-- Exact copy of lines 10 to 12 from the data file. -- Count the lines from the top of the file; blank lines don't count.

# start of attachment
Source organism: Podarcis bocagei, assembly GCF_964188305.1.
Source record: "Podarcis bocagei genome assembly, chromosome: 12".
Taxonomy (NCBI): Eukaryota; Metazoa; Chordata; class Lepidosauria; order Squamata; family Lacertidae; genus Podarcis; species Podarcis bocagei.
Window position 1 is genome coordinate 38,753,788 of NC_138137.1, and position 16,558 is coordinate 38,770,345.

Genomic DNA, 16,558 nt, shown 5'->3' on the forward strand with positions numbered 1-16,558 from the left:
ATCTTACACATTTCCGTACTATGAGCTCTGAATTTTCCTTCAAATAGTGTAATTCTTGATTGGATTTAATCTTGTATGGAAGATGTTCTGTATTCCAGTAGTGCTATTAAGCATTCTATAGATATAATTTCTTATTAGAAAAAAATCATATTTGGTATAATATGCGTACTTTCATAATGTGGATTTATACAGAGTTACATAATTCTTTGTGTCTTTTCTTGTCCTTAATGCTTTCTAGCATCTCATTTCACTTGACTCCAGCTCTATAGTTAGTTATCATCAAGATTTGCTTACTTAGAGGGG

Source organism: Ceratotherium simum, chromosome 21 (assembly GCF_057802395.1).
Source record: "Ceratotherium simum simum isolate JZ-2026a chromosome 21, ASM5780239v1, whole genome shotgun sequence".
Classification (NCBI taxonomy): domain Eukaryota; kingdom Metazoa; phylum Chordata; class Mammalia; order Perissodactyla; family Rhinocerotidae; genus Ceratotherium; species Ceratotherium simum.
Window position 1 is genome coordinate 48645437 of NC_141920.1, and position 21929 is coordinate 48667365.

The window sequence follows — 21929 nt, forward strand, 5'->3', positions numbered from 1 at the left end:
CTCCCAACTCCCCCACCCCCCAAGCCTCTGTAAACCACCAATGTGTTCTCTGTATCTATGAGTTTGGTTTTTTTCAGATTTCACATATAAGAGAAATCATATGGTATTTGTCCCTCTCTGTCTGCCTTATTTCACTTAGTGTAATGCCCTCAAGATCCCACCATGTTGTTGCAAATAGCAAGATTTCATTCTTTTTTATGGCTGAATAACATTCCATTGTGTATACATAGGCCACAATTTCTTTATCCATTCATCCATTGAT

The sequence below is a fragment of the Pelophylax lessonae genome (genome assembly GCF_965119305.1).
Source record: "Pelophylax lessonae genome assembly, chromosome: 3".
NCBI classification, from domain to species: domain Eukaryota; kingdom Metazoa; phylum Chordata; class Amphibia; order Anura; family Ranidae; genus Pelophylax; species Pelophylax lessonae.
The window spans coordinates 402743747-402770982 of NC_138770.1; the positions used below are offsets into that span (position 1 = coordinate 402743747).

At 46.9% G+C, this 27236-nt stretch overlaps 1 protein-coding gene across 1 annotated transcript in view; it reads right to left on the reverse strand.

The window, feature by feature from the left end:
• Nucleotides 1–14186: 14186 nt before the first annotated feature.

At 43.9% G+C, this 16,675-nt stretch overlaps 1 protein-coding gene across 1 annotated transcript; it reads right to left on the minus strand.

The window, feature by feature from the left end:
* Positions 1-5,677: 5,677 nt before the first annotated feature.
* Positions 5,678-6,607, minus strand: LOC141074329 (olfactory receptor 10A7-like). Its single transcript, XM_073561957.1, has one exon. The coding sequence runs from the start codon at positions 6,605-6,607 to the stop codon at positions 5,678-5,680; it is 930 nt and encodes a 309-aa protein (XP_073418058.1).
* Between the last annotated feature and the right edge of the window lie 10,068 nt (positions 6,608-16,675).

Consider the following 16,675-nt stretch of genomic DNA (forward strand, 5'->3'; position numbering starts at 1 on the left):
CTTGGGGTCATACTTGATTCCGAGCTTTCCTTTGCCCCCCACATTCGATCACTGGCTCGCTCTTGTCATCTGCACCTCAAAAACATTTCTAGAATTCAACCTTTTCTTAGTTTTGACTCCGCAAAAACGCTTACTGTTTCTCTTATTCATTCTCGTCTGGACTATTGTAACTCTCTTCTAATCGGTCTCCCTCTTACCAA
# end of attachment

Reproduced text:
Window position 1 is genome coordinate 48645437 of NC_141920.1, and position 21929 is coordinate 48667365.

The window sequence follows — 21929 nt, forward strand, 5'->3', positions numbered from 1 at the left end:
CTCCCAACTCCCCCACCCCCCAAGCCTCTGTAAACCACCAATGTGTTCTCTGTATCTATGAGTTTGGTTTTTTTCAGATTTCACATATAAGAGAAATCATATGGTATTTGTCCCTCTCTGTCTGCCTTATTTCACTTAGTGTAATGCCCTCAAGATCCCACCATGTTGTTGCAAATAGCAAGATTTCATTCTTTTTTATGGCTGAATAACATTCCATTGTGTATACATAGGCCACAATTTCTTTATCCATTCATCCATTGAT